78. Miss Minnie Roberts cited in Green, Georgina, Keepers, Cockneys, and Kitchen Maids: Memories of Epping Forest 1900–1925 (Woodford Bridge, 1987), p. 57Google Scholar. Reid, ‘Playing and Praying’, p. 762.
79. ‘The Epping Forest Commission’, Daily News (11th November 1875).
81. Loughton vestry minutes, 1st April 1875, cited in Thompson, P., ‘The Willingales of Loughton’, Essex Naturalist 21 (1926), p. 159Google Scholar.
82. ‘Epping Forest’, Daily News (12th February 1872); ‘Epping Forest’, Daily News (15th July 1873); ‘Epping Forest’, Daily News (12th February 1872); ‘Mr. Lowe on Epping Forest’, Daily News (28th September 1872); ‘Epping Forest’, The Times (8th July 1871); ‘The Preservation of Epping Forest’, The Times (12th February 1872); ‘Epping Forest’, Lloyd's Weekly Newspaper (19th November 1871); Bedford, J.T., The Story of the Preservation of Epping Forest (London, 1882)Google Scholar; ‘Epping Forest’, The Times (3rd August 1869).
83. Reardon, Religious Thought, p. 21.
84. See e.g. ‘The Encroachments on Epping Forest’, Reynolds's Newspaper (29th October 1871); Baigent, ‘“A splendid pleasure ground”’, for the campaign as a populist, not a class, battle.
85. See e.g. Letters from Reverend A. F. Russell, The Times (11th and 24th November 1884).
86. At Mousehold Heath, poor commoners fought for their common rights, which benefitted them materially whilst having deleterious aesthetic effects, but were defeated by the corporation, its middle class supporters, the church, and the Commons Preservation Society, and the common became a park. MacMaster, ‘Mousehold Heath’.
87. For commons protests with greater spontaneous working class involvement see Allen, Robert, ‘The Battle for Plumstead Common’, South London Record 1 (1985), 16–20Google Scholar; Allen, Robert, ‘The Battle for the Commons: Politics and Populism in mid-Victorian Kentish London’, Social History 22 (1997) 61–77CrossRefGoogle Scholar; MacMaster, ‘Mousehold Heath’. Taylor, ‘“Commons-stealers”’ argues otherwise for Epping Forest but contains several serious errors of fact. See Joyce, P., Visions of the People: Industrial England and the Question of Class 1848–1914 (Cambridge, 1991)CrossRefGoogle Scholar for populism.
88. The Commons Preservation Society needed local commoners in order to mount legal challenges to enclosure, but its relationship with locals could be problematic, as at Mousehold Heath (MacMaster, ‘Mousehold Heath’) where their aims were quite different, and at Epping Forest where sharp words between local and national preservationists were exchanged in the press after the battle was won; see Baigent, ‘“A splendid pleasure ground”’ for recriminations.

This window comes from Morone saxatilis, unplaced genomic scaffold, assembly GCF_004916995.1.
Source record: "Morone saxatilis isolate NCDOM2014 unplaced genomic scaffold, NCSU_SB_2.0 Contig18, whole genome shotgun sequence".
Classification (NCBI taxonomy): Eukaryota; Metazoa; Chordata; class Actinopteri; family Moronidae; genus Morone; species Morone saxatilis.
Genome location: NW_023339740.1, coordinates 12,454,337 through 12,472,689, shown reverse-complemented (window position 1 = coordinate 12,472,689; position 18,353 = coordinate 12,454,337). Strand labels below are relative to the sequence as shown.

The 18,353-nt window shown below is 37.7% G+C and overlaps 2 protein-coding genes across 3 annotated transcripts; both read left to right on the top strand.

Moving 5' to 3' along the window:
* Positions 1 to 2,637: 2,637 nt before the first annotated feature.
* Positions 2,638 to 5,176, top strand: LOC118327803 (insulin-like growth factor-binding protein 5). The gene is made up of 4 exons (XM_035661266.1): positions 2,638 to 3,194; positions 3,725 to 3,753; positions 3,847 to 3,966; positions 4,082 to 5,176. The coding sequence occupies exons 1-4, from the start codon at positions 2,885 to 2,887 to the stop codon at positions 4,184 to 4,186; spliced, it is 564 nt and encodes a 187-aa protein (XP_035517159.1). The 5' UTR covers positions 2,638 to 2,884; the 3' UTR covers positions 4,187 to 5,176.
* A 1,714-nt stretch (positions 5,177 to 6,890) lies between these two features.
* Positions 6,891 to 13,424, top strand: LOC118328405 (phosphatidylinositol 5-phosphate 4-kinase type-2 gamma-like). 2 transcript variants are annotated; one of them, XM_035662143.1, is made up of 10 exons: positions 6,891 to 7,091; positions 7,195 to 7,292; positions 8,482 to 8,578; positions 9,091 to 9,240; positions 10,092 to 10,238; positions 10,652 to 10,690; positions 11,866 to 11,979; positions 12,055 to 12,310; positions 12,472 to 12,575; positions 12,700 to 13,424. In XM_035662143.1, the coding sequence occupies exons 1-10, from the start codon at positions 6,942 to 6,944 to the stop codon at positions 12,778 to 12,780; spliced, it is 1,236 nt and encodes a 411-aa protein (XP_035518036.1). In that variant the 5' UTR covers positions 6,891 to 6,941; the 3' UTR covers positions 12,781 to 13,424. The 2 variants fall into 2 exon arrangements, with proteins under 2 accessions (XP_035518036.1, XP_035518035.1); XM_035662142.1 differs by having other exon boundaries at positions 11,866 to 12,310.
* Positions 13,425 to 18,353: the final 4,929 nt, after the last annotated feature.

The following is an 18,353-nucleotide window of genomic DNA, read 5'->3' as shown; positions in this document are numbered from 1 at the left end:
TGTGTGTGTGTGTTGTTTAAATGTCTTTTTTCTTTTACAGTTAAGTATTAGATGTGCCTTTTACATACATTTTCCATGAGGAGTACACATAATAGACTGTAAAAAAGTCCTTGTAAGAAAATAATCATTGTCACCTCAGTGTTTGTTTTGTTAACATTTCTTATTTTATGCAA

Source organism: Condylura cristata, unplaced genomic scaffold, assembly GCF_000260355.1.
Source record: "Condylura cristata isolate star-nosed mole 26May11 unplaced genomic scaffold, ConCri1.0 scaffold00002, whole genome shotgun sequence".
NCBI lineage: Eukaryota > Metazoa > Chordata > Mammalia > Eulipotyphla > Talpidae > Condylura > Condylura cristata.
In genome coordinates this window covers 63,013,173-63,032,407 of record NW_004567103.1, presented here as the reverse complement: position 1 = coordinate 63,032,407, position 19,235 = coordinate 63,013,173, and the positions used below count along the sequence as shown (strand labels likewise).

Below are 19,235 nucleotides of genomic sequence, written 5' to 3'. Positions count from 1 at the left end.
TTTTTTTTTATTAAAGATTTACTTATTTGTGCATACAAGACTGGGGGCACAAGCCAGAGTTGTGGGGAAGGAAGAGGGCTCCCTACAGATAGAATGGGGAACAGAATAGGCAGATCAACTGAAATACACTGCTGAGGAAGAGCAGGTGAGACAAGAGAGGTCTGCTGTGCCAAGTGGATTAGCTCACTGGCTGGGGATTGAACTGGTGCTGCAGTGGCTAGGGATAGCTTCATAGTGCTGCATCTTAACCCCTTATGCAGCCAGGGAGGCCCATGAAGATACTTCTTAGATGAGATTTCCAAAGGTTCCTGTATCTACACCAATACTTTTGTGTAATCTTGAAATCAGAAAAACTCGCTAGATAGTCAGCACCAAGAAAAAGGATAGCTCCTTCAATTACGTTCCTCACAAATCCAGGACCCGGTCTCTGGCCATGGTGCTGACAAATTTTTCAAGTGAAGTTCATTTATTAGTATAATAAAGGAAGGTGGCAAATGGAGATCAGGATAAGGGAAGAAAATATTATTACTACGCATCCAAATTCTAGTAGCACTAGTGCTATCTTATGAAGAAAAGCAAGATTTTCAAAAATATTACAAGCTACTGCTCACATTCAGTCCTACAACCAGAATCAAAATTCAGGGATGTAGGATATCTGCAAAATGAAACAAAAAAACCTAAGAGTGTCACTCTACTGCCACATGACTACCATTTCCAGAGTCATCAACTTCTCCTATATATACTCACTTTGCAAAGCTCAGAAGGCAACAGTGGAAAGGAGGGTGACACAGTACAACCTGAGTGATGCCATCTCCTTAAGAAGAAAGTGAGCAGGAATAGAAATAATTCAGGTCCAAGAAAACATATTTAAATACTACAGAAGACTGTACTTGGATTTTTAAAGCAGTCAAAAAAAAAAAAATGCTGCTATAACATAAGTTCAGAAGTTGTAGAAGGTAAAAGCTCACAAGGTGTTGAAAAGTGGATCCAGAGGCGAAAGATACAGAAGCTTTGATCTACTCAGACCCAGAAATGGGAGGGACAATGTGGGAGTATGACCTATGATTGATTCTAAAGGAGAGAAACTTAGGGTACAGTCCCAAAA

89. Buxton, Fowell ‘gave much thought to church affairs on the practical side’, in Russell, G. W. E., Lady Victoria Buxton: A Memoir, with some Account of her Husband (London, 1919), p. 114Google Scholar; Reid, ‘Playing and Praying’, p. 796 for ‘practical Christianity’ as a stimulus to Christian social work.
91. Letter of 17th January 1834 cited in Buxton, C., Memoirs of Sir Thomas Fowell Buxton, Baronet, with Selections from his Correspondence (London, 1848), p. 361Google Scholar.
92. Green, Keepers, Cockneys, and Kitchen Maids, p. 24. Edward North Buxton (1894–1957) was grandson to the Edward North who was active in the Commons Preservation Society and, like him, was verderer of the forest. Burke's Peerage, Baronetage, and Knightage (London, various edns).
93. Russell, Lady Victoria Buxton, p. 115.
94. Howell, P.A., ‘Varieties of Vice-Regal Life with Special Reference to the Constitutional Role of the Governors of South Australia, 1890–1927’, Journal of the Historical Society of South Australia, 3 (1977), 15–48Google Scholar; Peter Howell, personal communication, 29th June 2000; E. Baigent, ‘Buxton, Sir Thomas Fowell’, Oxford Dictionary of National Biography.
95. Both brothers were fellows of the Royal Geographical Society and Edward North was a knowledgeable natural historian. Baigent, ‘Buxton, Edward North’; Buxton, ‘The Late Mr E. N. Buxton’, pp. 12–14; James R. Ryan, ‘Photography, Geography, and Empire 1840–1914’ (unpublished doctoral dissertation, University of London, 1994), pp. 144–5; Howell, ‘Varieties of Vice-Regal Life’, p. 27. Edward North Buxton aimed to stop indiscriminate slaughter of game, rather than to stop hunting completely.
96. Russell, Lady Victoria Buxton, p. 114.
97. Russell, Lady Victoria Buxton, p. 114. The breadth of their evangelicalism is shown by Fowell Buxton's refurbishing of the Lady Chapel at Waltham Abbey and the building of St Thomas's Church, Upshire, near Warlies, in 1901–2. Both projects exhibited an artistic discernment unusual amongst evangelicals. James Bettley and Nikolaus Pevsner, Essex, Buildings of England, p. 801; Daniel Wackett, personal communication, 18th September 2009. He also commissioned a crucifix (Howell, ‘Varieties of Vice-Regal Life’, p. 27). The donated land was at Oak Hill, Theydon Bois, and Yardley Hill, Sewardstone. Baigent, ‘Buxton, Edward North’.
98. ‘The Epping Forest Fund’, Daily News (1st February 1877).
99. E. Baigent, ‘Brady, Sir Antonio’, Oxford Dictionary of National Biography; George, W.H., Sir Antonio Brady (1811–1881): Civil Servant, Fossil Collector, and Philanthropist of West Ham, Essex (Barking, 1999)Google Scholar; A. Brady, ‘The humble. . .address and petition of the inhabitants of the East End of London, in public meeting assembled, on Wanstead Flats 8th July 1871’ (Stratford, 1871).